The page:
by Luke Farrugia • 5 September 2020
Within the duel of doves gaming channel, we have recently been discussing retro games, Nintendo 64 and our favourites from back in the day. The Nintendo 64 was a staple console in our house, generating so many unforgettable multiplayer moments. Thinking back to the mammoth catalogue the N64 boasted, from Goldeneye to Banjo Kazooie to Zelda: Ocarina of time, there were so many classics, and one of my favourites, Star Wars Episode 1 Racer, was just re-released on the Nintendo Switch.
When this game came out in 1999, I remember renting a copy from the local video store and diving into this high-speed racer for hours. Upon starting the re-release, I was pleased to learn that the game contains all of the original 25 tracks, as well as the large cast of playable characters.
Episode 1 Racer is based on the pod-racing sequence from the film Star Wars Episode 1: The Phantom Menace. This game expands upon the pod-racing concept allowing you, as the player, to gain a glimpse into this diverse lore. We take control of pod-racers and speed through flaming methane lakes, Tusken Raider assaults and anti-gravity tunnels gaining a sense of tremendous speed, which has not changed in the slightest with this Switch version.
As I play the game again, I realise that there is a surprising amount of depth; you can upgrade the stats of your pods by using in-game money to purchase new parts. Further to this, there is also a damage system, which adds a risk and reward element to the game. The damage system requires you to make a choice when an engine is damaged; risk an engine blow losing valuable seconds or choose to repair manually (which slows you down considerably but doesn't cause a re-load). There is also the ability to boost by holding up on the analogue stick, and this is another risk-reward feature as if you enable it for too long, your engine can blow and cause a re-load.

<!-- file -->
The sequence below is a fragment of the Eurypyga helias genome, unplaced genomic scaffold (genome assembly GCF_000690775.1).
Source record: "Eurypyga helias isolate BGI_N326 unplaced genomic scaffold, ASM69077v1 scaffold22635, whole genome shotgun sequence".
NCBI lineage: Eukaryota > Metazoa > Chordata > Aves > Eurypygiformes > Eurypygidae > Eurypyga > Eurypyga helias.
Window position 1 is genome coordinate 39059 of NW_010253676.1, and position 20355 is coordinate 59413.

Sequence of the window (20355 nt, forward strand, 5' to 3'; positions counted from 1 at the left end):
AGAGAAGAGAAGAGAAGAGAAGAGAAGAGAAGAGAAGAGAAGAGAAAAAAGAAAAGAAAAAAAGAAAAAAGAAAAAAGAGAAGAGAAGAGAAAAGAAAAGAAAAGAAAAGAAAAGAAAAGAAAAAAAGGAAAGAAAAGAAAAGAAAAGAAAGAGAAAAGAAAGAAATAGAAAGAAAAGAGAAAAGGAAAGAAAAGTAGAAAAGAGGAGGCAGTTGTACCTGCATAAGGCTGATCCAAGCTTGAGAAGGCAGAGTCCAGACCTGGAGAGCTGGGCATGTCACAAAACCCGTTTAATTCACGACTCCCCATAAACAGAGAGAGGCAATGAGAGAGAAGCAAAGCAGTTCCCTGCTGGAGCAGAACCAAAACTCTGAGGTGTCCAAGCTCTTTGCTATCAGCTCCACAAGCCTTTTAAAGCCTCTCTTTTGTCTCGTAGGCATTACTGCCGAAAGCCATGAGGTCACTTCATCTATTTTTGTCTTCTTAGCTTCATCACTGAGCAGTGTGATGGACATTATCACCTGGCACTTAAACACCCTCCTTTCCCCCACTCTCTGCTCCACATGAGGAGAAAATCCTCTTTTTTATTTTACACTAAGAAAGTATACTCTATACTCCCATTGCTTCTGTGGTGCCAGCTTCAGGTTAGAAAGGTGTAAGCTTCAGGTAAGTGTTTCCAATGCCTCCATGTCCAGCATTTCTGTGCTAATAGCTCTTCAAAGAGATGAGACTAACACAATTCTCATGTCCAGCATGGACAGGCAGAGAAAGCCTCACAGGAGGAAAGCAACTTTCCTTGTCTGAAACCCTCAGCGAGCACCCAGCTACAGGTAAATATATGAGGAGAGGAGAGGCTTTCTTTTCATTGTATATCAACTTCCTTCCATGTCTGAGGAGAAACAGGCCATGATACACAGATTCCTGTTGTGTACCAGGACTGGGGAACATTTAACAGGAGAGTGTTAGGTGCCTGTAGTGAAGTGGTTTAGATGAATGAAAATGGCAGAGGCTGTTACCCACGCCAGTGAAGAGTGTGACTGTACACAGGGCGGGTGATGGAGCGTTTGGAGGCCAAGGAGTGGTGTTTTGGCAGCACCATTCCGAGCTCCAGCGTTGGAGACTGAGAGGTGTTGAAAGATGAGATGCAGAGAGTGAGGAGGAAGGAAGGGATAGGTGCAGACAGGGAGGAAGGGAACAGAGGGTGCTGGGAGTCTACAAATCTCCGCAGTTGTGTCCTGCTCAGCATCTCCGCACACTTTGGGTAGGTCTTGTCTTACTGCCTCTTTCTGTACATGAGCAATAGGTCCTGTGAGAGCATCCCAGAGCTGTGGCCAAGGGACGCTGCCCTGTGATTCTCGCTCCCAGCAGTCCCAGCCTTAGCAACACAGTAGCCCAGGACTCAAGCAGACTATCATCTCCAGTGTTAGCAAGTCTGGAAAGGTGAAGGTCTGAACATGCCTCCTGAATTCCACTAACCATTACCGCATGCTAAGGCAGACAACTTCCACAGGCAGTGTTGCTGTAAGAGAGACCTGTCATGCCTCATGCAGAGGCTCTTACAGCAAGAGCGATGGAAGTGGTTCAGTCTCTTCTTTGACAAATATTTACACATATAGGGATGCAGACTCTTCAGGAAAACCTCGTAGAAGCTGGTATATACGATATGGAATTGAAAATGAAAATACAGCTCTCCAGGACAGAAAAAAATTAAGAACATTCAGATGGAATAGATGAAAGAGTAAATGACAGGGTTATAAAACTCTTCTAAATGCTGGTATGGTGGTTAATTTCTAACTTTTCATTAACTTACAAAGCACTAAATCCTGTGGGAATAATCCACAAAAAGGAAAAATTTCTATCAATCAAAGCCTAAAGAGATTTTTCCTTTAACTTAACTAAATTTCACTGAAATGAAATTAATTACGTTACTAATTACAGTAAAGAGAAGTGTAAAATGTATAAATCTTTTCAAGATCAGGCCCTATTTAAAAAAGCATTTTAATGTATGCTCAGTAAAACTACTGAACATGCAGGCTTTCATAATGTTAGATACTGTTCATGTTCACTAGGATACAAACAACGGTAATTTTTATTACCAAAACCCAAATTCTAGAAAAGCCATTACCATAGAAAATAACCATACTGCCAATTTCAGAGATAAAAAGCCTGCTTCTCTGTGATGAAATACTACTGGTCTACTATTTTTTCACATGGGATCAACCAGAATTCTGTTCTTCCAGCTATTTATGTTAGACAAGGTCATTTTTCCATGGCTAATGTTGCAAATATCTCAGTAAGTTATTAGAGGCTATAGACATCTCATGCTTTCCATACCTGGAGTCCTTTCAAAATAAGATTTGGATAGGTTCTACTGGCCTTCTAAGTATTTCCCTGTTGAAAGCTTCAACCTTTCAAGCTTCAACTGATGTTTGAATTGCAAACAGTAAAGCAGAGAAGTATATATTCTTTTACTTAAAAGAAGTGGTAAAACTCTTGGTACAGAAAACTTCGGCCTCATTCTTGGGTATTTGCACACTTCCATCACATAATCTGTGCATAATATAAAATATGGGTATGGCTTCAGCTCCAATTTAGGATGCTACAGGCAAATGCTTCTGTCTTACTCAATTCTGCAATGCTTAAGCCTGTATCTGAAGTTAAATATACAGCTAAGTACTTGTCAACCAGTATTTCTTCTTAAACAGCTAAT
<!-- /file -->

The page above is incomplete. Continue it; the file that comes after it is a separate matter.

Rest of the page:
The visual variety of the tracks is also something to note, and it's not uncommon to be racing through a neon-like city, stumble upon a grimey construction site, switch to a narrow slalom and then end over an intense bed of lava, all in one track. The sense of speed is something to behold, and each time you enter a new lap, if you are quick enough, an energetic commentator announces, "new lap record" spurring you on to try and reach an even faster lap speed.
All this being said, there are a few downfalls, the HUD has not been upgraded for the modern user and is tiny, making it hard to read and engage with it. The control scheme is awkward with the standard switch controls, making it hard to manage your boost, repair and steer all at the same time. And there is no online mode, so the incentive for getting good beyond the tournament mode is a little limited, stunting the replay value.
All in all, this is a fun walk down memory lane, and the nostalgic side of me will mean I always love this game. For anyone who didn't play it back in the day (or anyone who did), it would be fantastic to hear your unbiased views in the duel of doves community, come along and let us know what you think.
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